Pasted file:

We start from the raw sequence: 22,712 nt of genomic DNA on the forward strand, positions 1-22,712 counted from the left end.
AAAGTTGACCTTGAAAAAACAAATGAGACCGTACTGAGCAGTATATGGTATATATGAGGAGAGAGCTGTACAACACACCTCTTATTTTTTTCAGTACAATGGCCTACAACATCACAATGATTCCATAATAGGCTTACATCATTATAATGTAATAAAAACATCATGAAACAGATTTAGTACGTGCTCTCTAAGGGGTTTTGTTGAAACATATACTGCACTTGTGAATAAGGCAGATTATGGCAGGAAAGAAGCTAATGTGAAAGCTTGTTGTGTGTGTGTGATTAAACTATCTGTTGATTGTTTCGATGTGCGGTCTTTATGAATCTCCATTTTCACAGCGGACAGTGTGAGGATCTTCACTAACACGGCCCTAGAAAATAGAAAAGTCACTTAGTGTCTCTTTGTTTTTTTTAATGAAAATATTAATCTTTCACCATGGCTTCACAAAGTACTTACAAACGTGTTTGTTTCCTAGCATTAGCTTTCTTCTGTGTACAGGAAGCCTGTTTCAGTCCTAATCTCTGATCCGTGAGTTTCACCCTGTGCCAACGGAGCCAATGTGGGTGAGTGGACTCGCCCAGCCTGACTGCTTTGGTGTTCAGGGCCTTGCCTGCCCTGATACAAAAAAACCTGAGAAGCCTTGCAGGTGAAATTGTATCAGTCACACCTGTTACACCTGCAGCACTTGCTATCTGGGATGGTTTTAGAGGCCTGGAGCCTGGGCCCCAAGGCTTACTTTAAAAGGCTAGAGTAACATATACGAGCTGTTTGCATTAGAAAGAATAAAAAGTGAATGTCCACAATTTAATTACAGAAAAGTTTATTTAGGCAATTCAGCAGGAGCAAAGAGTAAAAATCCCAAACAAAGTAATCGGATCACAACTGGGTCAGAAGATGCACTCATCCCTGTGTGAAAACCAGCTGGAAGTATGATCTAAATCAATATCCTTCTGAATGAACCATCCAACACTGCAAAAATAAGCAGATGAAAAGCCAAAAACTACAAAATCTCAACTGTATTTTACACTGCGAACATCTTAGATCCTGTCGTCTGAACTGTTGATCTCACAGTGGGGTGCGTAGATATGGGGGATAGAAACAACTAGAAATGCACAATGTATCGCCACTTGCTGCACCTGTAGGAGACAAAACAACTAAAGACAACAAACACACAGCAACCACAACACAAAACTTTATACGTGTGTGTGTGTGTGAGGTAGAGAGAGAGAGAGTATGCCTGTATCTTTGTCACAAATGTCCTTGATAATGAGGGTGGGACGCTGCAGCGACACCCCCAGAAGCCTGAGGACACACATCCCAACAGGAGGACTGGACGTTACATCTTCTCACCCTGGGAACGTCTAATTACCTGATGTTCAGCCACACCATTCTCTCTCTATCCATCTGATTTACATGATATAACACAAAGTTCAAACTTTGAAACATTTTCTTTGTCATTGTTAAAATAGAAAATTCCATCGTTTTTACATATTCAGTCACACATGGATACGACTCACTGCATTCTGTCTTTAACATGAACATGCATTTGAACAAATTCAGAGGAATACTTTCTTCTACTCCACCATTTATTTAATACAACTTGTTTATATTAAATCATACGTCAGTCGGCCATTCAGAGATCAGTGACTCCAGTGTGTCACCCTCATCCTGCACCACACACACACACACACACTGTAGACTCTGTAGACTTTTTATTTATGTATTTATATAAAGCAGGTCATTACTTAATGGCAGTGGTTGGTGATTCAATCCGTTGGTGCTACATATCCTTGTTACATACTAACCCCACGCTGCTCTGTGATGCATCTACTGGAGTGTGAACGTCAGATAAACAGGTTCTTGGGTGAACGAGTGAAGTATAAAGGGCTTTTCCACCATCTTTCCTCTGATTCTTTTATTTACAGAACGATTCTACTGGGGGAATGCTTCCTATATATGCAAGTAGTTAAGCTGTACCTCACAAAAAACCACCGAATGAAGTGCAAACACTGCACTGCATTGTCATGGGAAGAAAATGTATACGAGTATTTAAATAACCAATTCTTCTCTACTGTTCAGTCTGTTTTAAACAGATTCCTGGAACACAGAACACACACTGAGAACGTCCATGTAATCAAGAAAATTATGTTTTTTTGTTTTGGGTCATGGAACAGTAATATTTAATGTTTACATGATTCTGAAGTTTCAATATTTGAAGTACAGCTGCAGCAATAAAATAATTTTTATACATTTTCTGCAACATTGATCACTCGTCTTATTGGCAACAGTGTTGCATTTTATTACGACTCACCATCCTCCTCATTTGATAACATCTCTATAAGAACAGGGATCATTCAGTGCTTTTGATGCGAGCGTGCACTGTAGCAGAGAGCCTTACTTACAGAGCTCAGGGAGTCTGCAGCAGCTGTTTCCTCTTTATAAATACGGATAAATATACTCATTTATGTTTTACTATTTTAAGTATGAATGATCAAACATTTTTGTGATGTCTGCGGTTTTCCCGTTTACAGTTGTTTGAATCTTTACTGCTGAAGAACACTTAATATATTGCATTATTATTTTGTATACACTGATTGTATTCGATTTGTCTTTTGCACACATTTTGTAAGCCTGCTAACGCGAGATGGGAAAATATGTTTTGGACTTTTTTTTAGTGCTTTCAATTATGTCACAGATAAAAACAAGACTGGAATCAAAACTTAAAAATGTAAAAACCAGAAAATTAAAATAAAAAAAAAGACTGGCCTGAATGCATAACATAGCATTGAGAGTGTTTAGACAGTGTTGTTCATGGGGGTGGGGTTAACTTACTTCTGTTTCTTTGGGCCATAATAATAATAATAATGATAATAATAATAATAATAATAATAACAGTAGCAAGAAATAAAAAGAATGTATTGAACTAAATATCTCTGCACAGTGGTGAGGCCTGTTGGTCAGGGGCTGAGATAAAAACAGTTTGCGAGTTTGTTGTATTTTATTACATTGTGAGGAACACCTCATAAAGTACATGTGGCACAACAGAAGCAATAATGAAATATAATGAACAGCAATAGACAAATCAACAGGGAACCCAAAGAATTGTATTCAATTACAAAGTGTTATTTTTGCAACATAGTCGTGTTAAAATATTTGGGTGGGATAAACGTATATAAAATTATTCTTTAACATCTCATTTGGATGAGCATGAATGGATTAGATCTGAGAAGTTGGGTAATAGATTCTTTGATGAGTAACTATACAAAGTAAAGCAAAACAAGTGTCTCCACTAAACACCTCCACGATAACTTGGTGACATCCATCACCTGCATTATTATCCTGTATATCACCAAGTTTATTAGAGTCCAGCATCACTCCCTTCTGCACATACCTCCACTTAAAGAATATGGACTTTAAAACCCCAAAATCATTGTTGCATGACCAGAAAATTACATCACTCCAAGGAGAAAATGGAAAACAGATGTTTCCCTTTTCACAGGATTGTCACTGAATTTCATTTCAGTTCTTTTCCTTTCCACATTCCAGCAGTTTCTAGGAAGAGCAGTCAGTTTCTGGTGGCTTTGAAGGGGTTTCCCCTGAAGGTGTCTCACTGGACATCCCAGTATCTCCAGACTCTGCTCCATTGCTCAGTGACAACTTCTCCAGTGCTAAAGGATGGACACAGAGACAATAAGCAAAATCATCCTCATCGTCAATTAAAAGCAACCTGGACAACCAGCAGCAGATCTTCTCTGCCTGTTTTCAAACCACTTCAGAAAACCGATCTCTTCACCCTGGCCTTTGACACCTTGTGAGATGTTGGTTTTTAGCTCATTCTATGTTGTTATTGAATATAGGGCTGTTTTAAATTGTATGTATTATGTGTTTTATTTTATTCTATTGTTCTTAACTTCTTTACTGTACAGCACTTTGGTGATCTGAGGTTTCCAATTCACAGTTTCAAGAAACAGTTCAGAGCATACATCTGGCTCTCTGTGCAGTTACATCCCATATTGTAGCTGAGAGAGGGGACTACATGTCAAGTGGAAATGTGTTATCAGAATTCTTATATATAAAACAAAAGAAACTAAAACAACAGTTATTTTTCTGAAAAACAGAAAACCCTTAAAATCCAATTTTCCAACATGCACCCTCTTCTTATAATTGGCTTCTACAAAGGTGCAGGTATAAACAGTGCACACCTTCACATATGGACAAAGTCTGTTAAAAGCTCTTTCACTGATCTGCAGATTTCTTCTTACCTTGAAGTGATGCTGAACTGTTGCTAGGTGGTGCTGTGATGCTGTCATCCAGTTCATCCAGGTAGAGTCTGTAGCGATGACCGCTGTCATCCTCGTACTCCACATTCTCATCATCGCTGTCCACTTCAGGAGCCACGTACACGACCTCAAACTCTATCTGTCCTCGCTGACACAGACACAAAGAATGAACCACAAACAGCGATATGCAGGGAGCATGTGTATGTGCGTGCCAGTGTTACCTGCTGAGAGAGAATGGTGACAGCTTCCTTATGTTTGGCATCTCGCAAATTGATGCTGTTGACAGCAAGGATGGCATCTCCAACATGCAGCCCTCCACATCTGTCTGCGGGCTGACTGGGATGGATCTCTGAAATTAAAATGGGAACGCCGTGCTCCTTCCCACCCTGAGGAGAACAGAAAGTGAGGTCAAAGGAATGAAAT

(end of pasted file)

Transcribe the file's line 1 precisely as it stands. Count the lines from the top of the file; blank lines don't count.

We start from the raw sequence: 22,712 nt of genomic DNA on the forward strand, positions 1-22,712 counted from the left end.